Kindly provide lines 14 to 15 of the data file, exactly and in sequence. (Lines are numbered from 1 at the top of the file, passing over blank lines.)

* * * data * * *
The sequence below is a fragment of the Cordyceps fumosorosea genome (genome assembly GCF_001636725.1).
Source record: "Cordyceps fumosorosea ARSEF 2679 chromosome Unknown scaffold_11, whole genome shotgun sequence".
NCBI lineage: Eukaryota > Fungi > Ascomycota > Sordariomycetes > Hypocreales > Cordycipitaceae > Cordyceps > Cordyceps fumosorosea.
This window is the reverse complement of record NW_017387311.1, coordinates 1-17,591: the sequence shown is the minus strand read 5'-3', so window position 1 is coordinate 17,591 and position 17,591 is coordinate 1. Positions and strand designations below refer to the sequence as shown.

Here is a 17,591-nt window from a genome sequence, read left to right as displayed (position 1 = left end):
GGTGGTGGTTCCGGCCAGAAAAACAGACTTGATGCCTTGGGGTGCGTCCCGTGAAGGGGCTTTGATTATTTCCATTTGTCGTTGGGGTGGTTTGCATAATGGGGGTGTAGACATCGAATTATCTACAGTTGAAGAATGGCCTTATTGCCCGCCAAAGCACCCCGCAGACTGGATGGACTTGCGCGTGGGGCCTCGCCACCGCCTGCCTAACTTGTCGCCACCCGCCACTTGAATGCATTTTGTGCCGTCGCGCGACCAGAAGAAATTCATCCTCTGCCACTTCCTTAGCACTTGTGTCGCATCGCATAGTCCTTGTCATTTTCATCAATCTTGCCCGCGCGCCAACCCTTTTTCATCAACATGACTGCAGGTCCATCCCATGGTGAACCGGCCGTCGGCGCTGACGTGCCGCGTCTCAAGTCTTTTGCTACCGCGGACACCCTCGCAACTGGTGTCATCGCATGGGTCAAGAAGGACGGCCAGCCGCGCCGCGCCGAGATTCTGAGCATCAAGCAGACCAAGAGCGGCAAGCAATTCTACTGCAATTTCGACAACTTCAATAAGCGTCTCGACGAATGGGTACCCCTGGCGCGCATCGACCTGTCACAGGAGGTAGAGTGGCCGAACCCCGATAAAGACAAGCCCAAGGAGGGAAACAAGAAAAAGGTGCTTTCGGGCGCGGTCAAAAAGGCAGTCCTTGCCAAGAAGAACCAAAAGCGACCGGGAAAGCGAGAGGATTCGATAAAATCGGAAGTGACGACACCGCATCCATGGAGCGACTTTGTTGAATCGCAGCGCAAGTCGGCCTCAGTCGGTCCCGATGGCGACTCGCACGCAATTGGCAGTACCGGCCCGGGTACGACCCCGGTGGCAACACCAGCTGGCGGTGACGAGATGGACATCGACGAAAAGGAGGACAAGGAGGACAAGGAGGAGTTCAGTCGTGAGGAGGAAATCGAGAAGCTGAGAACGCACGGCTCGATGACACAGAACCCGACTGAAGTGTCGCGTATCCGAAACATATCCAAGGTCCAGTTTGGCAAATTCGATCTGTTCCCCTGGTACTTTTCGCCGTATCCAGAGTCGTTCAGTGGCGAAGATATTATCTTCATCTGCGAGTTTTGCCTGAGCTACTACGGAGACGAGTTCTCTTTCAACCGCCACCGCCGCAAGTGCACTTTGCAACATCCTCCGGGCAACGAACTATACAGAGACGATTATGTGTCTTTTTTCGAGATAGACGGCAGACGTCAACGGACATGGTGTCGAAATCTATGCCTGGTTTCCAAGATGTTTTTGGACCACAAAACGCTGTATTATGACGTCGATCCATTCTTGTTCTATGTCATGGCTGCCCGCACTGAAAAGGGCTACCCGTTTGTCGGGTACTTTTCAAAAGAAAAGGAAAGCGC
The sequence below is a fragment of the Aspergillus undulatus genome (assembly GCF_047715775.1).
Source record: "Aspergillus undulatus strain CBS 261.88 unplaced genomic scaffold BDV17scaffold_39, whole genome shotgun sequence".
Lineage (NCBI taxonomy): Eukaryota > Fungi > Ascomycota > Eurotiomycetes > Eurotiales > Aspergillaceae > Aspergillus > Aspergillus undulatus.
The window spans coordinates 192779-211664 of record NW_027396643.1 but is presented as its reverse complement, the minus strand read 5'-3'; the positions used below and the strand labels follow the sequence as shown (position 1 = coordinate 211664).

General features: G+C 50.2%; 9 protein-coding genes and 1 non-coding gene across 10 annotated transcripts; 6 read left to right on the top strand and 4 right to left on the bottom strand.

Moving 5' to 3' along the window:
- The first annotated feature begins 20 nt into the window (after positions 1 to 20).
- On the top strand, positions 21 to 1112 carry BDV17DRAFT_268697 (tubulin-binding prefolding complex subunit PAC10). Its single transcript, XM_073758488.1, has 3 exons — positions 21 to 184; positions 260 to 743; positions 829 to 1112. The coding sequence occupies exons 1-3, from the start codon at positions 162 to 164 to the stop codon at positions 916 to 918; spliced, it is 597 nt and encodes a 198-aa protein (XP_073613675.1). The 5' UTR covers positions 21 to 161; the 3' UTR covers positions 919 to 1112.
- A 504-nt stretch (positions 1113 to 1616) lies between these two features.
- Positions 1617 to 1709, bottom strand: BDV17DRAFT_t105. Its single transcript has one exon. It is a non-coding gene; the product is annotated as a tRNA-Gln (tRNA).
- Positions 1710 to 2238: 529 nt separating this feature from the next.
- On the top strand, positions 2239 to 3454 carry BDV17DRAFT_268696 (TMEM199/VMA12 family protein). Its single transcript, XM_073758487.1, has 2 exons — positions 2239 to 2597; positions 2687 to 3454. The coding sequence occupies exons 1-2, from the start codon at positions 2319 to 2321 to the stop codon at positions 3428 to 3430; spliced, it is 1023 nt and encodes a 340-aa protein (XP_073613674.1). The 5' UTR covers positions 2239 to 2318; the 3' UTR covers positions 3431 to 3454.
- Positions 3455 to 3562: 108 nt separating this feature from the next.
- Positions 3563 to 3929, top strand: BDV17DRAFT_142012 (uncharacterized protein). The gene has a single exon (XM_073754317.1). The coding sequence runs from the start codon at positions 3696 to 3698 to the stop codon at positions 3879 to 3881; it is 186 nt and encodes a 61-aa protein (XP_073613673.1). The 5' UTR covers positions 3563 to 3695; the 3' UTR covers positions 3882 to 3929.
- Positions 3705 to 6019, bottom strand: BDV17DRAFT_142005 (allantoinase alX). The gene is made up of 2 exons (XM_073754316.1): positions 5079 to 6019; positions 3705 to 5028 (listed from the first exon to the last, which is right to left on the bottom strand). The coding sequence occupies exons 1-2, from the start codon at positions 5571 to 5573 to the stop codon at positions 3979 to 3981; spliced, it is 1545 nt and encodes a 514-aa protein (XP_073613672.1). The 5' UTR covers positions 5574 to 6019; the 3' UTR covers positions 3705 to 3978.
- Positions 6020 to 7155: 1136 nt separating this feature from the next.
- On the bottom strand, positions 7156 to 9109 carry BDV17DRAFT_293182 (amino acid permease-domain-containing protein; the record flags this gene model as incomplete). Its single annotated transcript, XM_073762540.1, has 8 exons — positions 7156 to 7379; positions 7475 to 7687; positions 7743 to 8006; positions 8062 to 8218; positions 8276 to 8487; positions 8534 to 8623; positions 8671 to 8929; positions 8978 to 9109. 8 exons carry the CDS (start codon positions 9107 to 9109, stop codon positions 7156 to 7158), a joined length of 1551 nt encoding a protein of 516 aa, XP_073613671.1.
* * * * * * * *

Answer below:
- On the top strand, positions 21 to 1112 carry BDV17DRAFT_268697 (tubulin-binding prefolding complex subunit PAC10). Its single transcript, XM_073758488.1, has 3 exons — positions 21 to 184; positions 260 to 743; positions 829 to 1112. The coding sequence occupies exons 1-3, from the start codon at positions 162 to 164 to the stop codon at positions 916 to 918; spliced, it is 597 nt and encodes a 198-aa protein (XP_073613675.1). The 5' UTR covers positions 21 to 161; the 3' UTR covers positions 919 to 1112.
- A 504-nt stretch (positions 1113 to 1616) lies between these two features.